• This advisor must be identified in the agreement.
  • The agreement must state that the statutory provisions which set out the above conditions regulating the validity of the settlement agreement have been satisfied.

Who can be an independent advisor?
  • a qualified lawyer
  • a certified and authorised officer, official, employee or member of an independent trade union; or
  • a certified and authorised advice centre worker.

We recommend that you use a specialist employment law solicitor, who will be best able to review your case and to recommend your best path, as well as being well experienced in legal strategy, if you are forced to take the matter to tribunal.

We have a panel of experts whose prices for advice of this nature begin at £350. contact us for a review of your case.

How much could I get in a settlement agreement?

The settlement offer normally includes a payment and a reference, the payment will depend on the individual case. Here are some factors to consider when negotiating.

Payment
Reference
  • Contractual obligations
  • Notice period
  • Outstanding annual leave
  • Length of employment
  • Potential financial and time costs of resolving the problem if a settlement is not reached, including any potential tribunal claim
  • How long it will take you to find a comparable job
  • The issue itself
Your employer is not obligated to provide a reference but if they agree to, you'll both need to agree on:
  • Your reference must be a true and accurate summary
  • Your employer can only give information they believe to be correct
  • A full and comprehensive reference, or a shorter statement (this may be preferable in cases involving any misconduct or performance issues).
  • If your employer is asked for an informal oral reference, it must be consistent with the agreed written reference.

Is my settlement agreement confidential?

This is for you and your employer to decide upon in your negotiations. Often the agreement will include a clause where you agree to keep the agreement itself confidential. Sometimes they will include a clause which continues any confidentiality clauses that are already included in your contract of employment.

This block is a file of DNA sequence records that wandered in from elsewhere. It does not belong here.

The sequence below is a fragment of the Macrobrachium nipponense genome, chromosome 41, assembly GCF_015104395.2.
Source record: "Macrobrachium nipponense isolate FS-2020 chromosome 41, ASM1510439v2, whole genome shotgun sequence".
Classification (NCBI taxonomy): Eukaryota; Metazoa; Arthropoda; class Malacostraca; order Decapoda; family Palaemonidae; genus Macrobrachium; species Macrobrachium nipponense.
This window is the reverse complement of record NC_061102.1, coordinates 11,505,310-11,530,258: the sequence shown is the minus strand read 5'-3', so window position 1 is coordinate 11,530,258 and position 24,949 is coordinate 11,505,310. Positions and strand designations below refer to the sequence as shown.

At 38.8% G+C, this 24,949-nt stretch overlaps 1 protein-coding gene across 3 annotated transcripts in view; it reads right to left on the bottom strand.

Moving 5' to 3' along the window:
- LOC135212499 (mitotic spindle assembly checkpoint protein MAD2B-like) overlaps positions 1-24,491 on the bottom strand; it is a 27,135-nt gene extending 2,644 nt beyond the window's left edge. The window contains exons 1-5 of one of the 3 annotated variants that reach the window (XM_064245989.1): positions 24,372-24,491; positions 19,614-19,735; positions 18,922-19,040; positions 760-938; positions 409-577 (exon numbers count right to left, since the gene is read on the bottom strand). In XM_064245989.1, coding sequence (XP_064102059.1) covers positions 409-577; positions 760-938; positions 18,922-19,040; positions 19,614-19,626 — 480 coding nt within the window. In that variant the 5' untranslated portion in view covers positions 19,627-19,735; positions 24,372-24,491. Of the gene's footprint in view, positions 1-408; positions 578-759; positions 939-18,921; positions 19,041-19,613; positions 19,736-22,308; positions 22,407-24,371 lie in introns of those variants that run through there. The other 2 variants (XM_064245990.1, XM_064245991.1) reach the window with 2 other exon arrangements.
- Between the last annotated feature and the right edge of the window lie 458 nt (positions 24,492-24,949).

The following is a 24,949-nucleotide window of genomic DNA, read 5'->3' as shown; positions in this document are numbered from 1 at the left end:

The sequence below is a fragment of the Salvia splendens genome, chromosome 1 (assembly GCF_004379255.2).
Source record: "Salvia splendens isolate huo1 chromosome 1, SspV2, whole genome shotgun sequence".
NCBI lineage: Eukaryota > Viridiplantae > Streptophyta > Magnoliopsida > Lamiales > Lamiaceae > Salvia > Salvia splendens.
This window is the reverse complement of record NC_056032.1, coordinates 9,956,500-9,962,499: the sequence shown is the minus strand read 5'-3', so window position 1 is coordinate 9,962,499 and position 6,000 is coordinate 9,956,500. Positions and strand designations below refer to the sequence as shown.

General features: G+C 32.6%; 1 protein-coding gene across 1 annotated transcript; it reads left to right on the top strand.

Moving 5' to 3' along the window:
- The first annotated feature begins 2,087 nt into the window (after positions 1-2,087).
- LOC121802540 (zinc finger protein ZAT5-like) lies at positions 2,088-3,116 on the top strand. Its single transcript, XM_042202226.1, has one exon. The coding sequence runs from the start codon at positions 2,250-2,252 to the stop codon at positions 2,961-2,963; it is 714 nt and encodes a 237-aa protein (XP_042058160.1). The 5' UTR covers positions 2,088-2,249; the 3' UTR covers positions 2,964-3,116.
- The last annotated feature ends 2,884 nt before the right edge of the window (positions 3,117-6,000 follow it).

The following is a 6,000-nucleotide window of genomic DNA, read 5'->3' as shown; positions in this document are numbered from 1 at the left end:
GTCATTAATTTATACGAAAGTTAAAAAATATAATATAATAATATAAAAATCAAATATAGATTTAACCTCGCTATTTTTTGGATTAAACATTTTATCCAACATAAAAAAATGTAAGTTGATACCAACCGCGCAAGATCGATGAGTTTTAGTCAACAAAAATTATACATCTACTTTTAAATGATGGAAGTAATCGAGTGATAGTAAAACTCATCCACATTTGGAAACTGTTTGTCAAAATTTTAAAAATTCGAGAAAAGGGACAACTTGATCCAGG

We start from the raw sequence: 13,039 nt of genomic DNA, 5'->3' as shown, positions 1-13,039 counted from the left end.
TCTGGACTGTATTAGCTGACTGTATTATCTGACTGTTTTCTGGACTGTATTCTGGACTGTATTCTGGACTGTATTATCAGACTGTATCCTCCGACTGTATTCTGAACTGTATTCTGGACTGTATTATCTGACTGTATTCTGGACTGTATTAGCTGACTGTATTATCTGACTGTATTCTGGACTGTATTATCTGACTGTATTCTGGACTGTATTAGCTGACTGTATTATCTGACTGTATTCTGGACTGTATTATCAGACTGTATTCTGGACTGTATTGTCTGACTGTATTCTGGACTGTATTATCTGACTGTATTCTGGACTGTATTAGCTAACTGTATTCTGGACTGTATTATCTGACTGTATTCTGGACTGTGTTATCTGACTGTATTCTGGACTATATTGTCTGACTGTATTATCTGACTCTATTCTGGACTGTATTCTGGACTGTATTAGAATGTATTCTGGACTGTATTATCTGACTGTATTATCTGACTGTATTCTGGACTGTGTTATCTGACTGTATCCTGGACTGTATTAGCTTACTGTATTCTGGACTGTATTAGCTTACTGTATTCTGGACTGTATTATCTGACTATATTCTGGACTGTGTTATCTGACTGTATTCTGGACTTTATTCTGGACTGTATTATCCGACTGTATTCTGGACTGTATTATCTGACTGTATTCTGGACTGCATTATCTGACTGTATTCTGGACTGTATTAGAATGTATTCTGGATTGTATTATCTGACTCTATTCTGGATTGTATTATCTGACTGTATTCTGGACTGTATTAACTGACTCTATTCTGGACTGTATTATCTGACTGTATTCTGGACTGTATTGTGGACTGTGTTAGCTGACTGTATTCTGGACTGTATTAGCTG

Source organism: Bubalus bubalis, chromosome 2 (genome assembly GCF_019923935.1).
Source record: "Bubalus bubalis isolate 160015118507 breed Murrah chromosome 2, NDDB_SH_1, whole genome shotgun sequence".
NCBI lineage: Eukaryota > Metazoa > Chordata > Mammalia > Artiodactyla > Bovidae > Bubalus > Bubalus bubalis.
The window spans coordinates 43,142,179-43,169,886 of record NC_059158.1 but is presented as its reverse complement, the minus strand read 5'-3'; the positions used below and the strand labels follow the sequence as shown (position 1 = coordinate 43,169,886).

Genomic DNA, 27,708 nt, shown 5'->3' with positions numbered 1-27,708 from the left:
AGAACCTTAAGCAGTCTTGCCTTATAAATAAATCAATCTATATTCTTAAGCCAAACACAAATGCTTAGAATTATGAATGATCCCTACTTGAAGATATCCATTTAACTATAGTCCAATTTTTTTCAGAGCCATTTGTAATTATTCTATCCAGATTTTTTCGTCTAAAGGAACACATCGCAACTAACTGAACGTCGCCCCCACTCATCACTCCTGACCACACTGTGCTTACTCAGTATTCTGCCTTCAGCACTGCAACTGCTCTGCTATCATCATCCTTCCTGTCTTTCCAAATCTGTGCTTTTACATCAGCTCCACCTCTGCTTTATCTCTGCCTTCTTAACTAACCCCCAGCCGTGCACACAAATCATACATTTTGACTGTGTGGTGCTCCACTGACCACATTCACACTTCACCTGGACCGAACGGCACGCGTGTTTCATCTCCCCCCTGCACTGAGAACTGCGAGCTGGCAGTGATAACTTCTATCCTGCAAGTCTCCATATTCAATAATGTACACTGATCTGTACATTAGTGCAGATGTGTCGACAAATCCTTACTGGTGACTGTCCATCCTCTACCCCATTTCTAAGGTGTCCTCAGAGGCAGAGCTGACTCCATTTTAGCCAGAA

Any confidentiality clause that attempts to stop you from whistleblowing is legally unenforceable. If you need to report wrongdoing at work, in the public interest, you can, and the legal protections for whistleblowers still applies.

What if a settlement agreement can't be reached?

If no agreement can be reached nothing has to happen. But, it is likely that some other action is required to solve the problem that brought about the settlement offer in the first place. If your employer is at fault, you may continue by raising a grievance, or by making a claim to the employment tribunal. If you have been forced to resign due to your employer's misconduct you may have a case for constructive dismissal. Read our news articles to see what types of claims can go to tribunal, or contact us for a review of your case.

If the problem has arisen from your performance or conduct, it is likely that some disciplinary or performance management action will follow, if it has not begun already. If you are unable to make reasonable improvements in line with your contract of employment then it is likely that this will end in dismissal. However, if you believe that your dismissal was wrongful (The proper statutory or company procedures were not followed regarding your disciplinary, investigation, redundancy or dismissal) or unfair(the reason for your dismissal was unfair, or discriminatory), you may be able to fight it at employment tribunal.